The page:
This is pure speculation, mind you, but don’t be surprised if your Game Pass subscription hops up a few dollars later this year. With Microsoft allegedly spending nearly $70 billion to buy Activision Blizzard, it’ll likely want to recoup those costs quickly.
Microsoft looks to become a mobile gaming King
Call of Duty and World of Warcraft are the franchises that are getting people talking here, but they’re not the most significant part of the deal. Acquiring Activision Blizzard means that Microsoft would also own Candy Crush publisher King — and that’s a big deal.
The mobile gaming market is gigantic. Take Two recently announced its plans to acquire FarmVille publisher Zynga in a landmark deal (though one that now pales in comparison to this one). Everyone wants a slice of the mobile pie and Microsoft just got the biggest piece. Your Candy Crush-obsessed mom might soon be stealth integrated into the Xbox ecosystem without even realizing it.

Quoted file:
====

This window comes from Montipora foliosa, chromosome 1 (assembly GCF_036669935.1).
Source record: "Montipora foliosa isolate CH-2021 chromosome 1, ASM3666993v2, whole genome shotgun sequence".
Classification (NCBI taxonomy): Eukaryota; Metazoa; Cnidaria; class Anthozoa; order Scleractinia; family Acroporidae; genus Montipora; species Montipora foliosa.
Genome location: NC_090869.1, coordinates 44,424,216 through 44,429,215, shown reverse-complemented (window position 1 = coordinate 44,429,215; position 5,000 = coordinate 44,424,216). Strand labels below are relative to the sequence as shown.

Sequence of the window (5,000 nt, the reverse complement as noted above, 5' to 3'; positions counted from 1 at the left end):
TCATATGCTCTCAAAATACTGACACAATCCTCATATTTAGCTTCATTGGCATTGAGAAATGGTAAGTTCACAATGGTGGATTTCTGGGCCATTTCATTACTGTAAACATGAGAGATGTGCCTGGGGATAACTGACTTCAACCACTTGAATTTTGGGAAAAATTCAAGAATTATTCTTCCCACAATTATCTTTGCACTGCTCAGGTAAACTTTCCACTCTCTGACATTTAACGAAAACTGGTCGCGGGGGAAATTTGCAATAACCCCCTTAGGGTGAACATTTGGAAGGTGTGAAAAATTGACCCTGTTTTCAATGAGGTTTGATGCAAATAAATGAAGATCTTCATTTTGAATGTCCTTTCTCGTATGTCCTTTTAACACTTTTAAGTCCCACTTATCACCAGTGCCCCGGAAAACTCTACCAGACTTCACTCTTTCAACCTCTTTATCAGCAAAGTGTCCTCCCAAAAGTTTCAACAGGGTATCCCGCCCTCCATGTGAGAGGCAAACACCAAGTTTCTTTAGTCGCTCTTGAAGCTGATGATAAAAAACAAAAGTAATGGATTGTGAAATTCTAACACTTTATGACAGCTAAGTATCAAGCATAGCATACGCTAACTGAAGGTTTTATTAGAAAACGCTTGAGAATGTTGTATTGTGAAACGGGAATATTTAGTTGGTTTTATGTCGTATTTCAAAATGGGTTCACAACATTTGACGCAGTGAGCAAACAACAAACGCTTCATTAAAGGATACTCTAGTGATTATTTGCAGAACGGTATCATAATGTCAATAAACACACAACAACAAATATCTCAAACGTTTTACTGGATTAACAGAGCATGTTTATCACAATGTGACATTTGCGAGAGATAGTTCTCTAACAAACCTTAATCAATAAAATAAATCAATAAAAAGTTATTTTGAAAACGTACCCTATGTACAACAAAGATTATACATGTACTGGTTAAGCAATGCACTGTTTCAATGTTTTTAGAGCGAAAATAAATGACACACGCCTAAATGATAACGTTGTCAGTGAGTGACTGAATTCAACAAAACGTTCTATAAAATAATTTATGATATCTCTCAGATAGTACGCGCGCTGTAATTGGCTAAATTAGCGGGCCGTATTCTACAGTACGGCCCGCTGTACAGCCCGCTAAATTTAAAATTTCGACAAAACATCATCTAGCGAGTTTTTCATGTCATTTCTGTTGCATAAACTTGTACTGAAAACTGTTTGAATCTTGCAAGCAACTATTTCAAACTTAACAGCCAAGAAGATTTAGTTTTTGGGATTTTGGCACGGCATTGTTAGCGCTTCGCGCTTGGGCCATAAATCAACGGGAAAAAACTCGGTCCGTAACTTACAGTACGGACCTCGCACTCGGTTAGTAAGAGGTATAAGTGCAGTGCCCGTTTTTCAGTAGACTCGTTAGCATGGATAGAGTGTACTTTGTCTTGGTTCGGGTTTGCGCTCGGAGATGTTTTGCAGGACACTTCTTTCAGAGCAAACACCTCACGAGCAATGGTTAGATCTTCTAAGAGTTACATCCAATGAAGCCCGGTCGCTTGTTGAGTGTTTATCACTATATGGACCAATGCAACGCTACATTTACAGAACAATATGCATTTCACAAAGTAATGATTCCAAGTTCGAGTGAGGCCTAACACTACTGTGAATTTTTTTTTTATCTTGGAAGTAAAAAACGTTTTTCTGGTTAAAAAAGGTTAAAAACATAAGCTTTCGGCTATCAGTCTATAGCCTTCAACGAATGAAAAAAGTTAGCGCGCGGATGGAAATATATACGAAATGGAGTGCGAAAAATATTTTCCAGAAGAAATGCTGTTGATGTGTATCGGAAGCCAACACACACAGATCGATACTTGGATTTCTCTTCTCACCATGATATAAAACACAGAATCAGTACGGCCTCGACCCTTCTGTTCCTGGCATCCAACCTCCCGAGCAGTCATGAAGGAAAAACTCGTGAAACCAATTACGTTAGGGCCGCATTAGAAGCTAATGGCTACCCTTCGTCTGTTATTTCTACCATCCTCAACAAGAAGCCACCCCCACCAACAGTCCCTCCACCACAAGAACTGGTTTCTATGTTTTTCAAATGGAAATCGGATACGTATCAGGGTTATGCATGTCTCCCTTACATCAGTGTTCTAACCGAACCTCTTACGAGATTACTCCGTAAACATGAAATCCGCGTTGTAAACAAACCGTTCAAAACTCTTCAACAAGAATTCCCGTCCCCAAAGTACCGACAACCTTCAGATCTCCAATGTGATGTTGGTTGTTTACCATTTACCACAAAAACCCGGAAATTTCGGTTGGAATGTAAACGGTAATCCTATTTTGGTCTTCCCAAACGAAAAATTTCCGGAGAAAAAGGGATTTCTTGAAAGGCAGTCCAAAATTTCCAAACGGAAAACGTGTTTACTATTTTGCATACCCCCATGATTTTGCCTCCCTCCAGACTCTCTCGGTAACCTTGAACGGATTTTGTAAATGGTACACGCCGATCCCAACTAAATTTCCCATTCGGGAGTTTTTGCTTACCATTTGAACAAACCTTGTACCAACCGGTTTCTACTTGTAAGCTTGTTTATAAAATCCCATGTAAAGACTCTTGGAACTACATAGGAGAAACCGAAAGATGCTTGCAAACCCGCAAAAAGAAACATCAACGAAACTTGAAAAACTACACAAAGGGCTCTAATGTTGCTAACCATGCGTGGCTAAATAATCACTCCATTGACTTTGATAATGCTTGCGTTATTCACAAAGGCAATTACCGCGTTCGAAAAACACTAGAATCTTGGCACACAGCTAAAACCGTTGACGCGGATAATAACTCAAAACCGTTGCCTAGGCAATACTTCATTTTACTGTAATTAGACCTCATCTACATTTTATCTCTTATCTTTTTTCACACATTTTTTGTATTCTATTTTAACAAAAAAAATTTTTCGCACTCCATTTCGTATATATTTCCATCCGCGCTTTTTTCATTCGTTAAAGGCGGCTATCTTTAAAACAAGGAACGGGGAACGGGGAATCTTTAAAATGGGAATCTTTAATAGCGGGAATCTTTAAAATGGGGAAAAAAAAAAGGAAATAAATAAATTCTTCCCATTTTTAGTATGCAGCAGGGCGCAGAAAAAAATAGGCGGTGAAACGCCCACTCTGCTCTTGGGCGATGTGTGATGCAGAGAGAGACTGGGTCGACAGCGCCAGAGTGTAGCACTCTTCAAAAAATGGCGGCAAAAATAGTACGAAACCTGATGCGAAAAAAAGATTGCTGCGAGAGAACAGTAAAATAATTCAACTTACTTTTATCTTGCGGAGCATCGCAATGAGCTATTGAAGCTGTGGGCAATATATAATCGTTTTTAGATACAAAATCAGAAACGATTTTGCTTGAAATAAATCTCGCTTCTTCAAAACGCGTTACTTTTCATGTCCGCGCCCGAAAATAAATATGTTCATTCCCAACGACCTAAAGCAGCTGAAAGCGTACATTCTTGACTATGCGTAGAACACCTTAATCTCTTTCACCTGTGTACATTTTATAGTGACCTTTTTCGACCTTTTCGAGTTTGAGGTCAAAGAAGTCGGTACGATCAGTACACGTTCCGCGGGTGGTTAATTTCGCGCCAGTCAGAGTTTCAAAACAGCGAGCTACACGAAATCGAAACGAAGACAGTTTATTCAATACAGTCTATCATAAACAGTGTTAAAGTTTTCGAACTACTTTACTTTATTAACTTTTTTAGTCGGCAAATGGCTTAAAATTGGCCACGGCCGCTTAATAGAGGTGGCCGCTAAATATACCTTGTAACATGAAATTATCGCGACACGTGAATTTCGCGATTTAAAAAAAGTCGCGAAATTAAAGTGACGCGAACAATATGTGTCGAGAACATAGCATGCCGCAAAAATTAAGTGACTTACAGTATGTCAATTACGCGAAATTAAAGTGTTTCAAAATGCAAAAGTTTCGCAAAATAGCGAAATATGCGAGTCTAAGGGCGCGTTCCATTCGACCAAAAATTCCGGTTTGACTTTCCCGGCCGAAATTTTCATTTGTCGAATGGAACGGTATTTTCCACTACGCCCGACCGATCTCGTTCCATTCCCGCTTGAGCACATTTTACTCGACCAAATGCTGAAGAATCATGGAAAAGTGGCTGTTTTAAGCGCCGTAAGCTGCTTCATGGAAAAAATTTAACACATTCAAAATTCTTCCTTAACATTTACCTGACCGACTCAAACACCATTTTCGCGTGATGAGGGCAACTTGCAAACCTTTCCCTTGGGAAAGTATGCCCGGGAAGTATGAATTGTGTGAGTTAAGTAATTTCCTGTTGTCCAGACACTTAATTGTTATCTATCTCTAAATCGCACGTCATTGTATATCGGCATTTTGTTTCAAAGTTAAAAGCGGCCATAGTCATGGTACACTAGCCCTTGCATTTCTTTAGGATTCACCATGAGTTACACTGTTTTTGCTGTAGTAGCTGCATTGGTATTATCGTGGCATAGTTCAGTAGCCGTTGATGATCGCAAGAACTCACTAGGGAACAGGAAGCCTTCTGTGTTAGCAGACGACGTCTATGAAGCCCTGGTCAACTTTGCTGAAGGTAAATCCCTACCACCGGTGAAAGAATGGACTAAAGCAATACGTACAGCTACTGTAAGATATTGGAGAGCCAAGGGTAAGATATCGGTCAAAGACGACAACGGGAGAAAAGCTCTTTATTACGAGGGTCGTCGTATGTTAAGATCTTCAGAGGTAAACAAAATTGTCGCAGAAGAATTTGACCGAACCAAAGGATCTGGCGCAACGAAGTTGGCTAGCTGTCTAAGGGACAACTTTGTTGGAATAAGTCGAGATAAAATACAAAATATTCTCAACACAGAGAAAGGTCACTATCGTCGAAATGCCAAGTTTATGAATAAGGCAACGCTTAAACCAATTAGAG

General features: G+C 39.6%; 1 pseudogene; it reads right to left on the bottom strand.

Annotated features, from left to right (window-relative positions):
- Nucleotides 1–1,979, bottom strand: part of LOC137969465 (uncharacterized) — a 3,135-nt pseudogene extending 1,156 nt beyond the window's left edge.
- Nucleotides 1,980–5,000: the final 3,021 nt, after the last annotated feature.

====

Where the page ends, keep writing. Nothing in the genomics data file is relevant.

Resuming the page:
We already know that mobile gaming is a big focus of Microsoft’s long-term plans with the deal. In a statement to Axios, Microsoft noted that it’s looking to bring Activision Blizzard’s games to mobile platforms in the future. Microsoft has slowly dipped its toe in the mobile waters with its cloud gaming service, but King will allow it to do a full cannonball. The company is the biggest name in the space, so it’s exactly what Microsoft needs to accelerate its growth, both with mobile-focused games and an increased cloud presence.
Sony is in trouble